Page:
TROY — Patients at high risk for lung cancer can now get a screening at Upper Valley Medical Center and other Premier Health facilities to help improve survival rate. Lung cancer is the second most common cancer in the United States and is the number one cancer killer in the US.
It may not be a surprise that people who smoke are at the greatest risk of lung cancer. But with early detection, such as the screening, there is an improvement in the survival rate. One of the primary factors is that lung cancer sufferers do not always have noticeable symptoms. That is why Premier Health offers the screening program designed to identify issues – before symptoms are noticeable.
“Early cancer detection can improve survival rates. This very simple test has proven to provide great results in detecting the presence of lung cancer early for better treatment,” said Shannon Kauffman, M.D., radiologist.
Who is eligible
Eligibility is based on the National Comprehensive Cancer Network guidelines. The Lung Cancer Screening program is available for people at high risk for lung cancer. This includes people:
Between the ages of 55-74 a current smoker or quit within the last 15 years and have smoked at least one pack per day for 30 years.
Between the ages of 50-74 who have smoked at least one pack per day for 20 years, plus have one additional risk factor (see below), not to include secondhand smoke exposure:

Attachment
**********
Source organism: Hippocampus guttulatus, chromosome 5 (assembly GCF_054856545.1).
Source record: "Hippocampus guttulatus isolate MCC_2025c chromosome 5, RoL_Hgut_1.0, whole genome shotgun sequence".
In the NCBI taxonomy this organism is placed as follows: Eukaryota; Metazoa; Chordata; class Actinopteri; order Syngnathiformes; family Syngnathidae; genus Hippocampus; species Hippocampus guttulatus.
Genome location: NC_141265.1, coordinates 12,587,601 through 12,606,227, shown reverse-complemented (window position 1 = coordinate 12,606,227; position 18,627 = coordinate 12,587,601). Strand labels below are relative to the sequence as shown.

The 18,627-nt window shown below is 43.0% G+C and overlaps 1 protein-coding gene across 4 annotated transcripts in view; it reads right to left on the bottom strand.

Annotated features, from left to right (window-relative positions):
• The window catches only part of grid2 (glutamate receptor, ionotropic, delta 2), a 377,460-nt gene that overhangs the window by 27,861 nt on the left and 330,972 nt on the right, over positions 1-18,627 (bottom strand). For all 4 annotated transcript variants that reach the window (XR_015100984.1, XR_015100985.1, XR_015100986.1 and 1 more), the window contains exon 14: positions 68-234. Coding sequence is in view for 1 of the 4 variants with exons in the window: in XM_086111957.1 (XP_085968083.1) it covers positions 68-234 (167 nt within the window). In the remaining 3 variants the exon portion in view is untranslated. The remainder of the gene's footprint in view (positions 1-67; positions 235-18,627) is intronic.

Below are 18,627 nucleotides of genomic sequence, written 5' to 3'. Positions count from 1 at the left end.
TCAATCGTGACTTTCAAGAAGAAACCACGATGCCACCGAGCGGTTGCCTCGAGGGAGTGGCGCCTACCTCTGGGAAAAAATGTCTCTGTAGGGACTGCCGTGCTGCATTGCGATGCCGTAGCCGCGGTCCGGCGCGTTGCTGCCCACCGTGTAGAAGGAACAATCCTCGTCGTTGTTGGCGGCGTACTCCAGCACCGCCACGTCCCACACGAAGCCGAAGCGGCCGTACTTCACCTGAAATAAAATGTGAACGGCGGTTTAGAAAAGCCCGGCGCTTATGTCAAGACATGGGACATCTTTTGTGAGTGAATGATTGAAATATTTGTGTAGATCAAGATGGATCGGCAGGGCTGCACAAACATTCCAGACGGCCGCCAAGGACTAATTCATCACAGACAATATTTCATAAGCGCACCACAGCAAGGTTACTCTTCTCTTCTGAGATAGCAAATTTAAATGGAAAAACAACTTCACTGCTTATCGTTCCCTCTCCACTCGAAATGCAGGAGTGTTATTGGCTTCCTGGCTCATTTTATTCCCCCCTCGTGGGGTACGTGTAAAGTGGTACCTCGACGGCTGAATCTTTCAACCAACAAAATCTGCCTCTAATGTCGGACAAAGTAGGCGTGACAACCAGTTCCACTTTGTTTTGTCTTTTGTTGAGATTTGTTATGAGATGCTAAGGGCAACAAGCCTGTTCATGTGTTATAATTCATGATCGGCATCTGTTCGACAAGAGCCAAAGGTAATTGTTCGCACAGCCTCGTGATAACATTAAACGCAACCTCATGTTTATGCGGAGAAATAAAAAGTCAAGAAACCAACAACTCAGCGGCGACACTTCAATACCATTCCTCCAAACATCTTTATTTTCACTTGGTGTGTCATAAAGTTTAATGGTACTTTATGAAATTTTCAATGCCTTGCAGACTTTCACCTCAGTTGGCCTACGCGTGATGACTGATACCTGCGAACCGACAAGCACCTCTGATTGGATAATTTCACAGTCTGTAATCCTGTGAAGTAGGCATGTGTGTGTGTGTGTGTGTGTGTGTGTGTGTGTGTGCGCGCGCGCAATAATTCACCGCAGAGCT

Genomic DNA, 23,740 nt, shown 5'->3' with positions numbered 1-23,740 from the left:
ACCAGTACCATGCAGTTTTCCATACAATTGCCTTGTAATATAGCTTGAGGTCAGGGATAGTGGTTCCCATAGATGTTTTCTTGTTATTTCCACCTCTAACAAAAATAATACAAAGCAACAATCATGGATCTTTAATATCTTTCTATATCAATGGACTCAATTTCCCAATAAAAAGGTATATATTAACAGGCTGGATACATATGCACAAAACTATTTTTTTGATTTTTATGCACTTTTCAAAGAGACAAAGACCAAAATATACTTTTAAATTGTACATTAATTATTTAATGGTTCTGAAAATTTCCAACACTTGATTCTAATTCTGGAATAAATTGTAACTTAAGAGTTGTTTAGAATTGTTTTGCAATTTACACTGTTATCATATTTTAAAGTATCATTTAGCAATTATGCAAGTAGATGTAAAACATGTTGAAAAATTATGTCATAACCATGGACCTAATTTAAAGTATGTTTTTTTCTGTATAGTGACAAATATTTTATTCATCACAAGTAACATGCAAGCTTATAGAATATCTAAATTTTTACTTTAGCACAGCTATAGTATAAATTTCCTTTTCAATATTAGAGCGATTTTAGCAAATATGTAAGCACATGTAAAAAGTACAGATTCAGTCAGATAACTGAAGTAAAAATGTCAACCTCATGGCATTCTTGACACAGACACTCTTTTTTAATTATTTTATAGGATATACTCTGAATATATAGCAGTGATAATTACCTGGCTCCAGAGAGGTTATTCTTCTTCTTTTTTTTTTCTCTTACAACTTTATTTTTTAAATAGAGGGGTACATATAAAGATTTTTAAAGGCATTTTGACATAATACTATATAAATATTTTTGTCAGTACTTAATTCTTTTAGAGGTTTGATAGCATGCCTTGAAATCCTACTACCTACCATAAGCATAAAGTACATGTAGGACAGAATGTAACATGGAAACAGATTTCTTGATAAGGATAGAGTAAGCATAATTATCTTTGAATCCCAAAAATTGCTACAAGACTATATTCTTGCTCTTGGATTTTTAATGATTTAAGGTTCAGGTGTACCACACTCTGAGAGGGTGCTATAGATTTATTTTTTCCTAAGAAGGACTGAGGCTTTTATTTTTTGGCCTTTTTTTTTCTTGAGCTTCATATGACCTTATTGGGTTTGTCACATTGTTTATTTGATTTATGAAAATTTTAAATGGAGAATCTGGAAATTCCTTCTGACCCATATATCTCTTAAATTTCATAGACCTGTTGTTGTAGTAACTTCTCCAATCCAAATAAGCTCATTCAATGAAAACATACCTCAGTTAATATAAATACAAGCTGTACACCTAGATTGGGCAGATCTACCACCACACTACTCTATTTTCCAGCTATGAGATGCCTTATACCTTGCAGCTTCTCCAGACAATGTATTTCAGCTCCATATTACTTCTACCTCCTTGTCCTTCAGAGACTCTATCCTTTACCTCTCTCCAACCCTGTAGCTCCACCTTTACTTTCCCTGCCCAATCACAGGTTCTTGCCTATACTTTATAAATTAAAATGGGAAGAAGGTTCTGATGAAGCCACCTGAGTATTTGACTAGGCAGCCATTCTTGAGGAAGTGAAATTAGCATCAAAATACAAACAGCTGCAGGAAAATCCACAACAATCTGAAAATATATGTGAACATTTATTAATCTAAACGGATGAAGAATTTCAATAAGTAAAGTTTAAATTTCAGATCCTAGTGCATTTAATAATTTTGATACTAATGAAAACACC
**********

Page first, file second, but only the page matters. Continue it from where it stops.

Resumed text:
• Family history of lung cancer (mother, father, sibling, child)
• Personal history of chronic lung disease (COPD, chronic bronchitis, emphysema, pulmonary fibrosis)
• Occupational exposure to lung carcinogens (arsenic, asbestos, beryllium, cadmium, soot, chromium, diesel fumes, nickel, silica, coal smoke)
• Radon exposure (documented residential, occupational, mining, firefighter, military-active combat)
• Personal history of cancer excluding metastatic disease (lung cancer greater than five years ago, lymphoma, head and neck, esophageal, bladder, cervix, colon, kidney, pancreas, stomach, other smoking related cancer)
• Patients with metallic implants or devices in the chest or back, such as pacemakers or Harrington fixation rods, are not eligible for lung cancer screening due to potential imaging artifacts.
How the screening works
The lung cancer screening uses a low-dose CT scan, a proven method* of identifying lung cancer. Using this technology, images of a patient’s lungs are reviewed for indications of cancer. Results of the test are sent directly to the physician.
Dr. Steve Chambers, pulmonologist, said the CT scan is a painless, non-invasive test. “The screening is very simple but effective and takes a few minutes to complete, said Dr. Chambers. “It has the potential to provide life-saving results. I would say it is well worth the cost.”
The cost of the screening is $79 (self-pay) and typically is not covered by insurance but may be reimbursable through a flexible spending account. Patients are encouraged to check with their benefits provider for details. A physician referral is required for this screening. Talk to your physician for a referral and to find out if you meet additional criteria for this screening.
To learn more, visit PremierHealth.com/lung.